The Ladies Home Journal

One February 16, 1883, The Ladies Home Journal was published for the first time. By 1903, it had reached 1 million subscribers and was one of a group of women’s service magazines called the Seven Sisters, which include Better Homes and Gardens, Family Circle, Good Housekeeping, McCall’s, Redbook and Woman’s Day. These magazines were traditionally aimed at women who were homemakers and achieved their highest subscription rates during the 1960s and 1970s.

The Ladies Home Journal, March 1886 (source)

The Ladies Home Journal, March 1886 (source)

The Ladies Home Journal, published by the Meredith Corporation, began as a one page supplement to the magazine Tribune and Farmer titled Women at Home. It was written by Louisa Knapp Curtis, wife of the Tribune’s publisher and became an independent publication after a year. The Journal was the most popular of the “Sisters” until it was surpassed by McCall’s in 1961. Its success can be attributed to low subscription rates, due in part to advertising, and popular content.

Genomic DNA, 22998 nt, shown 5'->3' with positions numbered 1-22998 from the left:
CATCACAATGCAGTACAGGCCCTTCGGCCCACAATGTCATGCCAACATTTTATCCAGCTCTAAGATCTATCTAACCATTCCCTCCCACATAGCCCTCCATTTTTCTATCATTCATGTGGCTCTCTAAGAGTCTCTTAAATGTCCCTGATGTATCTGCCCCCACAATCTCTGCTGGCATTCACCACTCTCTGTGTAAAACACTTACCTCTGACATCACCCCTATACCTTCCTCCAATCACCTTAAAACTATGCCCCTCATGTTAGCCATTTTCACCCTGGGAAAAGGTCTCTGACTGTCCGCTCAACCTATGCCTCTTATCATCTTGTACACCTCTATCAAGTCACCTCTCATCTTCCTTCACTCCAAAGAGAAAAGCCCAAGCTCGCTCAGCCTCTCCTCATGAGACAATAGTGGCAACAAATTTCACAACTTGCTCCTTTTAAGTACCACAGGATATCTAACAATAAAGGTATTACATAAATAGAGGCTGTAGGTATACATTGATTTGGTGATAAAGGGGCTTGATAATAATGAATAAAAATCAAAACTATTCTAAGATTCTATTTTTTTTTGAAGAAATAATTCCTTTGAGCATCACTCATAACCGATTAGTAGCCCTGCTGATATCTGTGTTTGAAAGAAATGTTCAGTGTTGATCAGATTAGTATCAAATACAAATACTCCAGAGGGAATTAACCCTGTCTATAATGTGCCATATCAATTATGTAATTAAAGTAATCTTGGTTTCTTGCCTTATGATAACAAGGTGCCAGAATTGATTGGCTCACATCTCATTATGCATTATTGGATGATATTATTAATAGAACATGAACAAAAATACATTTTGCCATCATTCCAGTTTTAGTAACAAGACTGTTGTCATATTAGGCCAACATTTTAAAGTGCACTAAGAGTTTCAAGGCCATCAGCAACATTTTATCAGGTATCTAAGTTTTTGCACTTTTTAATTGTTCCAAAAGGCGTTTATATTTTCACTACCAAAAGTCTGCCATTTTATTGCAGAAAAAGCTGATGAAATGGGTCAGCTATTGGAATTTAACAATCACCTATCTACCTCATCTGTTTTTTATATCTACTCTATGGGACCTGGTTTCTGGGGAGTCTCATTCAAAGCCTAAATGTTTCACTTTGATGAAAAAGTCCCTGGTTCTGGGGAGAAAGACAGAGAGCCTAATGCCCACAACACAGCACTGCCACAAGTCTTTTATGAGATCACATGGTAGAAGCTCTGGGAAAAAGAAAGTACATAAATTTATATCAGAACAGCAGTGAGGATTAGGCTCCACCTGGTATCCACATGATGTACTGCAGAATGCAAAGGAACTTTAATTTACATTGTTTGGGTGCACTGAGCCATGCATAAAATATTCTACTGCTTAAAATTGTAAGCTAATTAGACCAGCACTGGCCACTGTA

Over the years, the content included columns and feature articles, government information for housewives during World War II, and features by Sarah Tyson Rorer, one of the most famous cooking teachers of her time. From 1895 to 1926, it also included illustrations by William Ladd Taylor. One popular column was “Can This Marriage Be Saved?” by Dorothy D. MacKaye and Paul Popenoe, a marriage counselor.

LHJ cover for July 1902 by George Gibbs (source)

LHJ cover for July 1902 by George Gibbs (source)

Although the Journal’s subscriber rates remained high, it became increasingly difficult to obtain advertising as its target audience aged. In July 2014, it ended monthly publication. It is now a quarterly special interest magazine available on newsstands only, and they maintain an official website.

Find out what else happened on February 16 in Women’s History.

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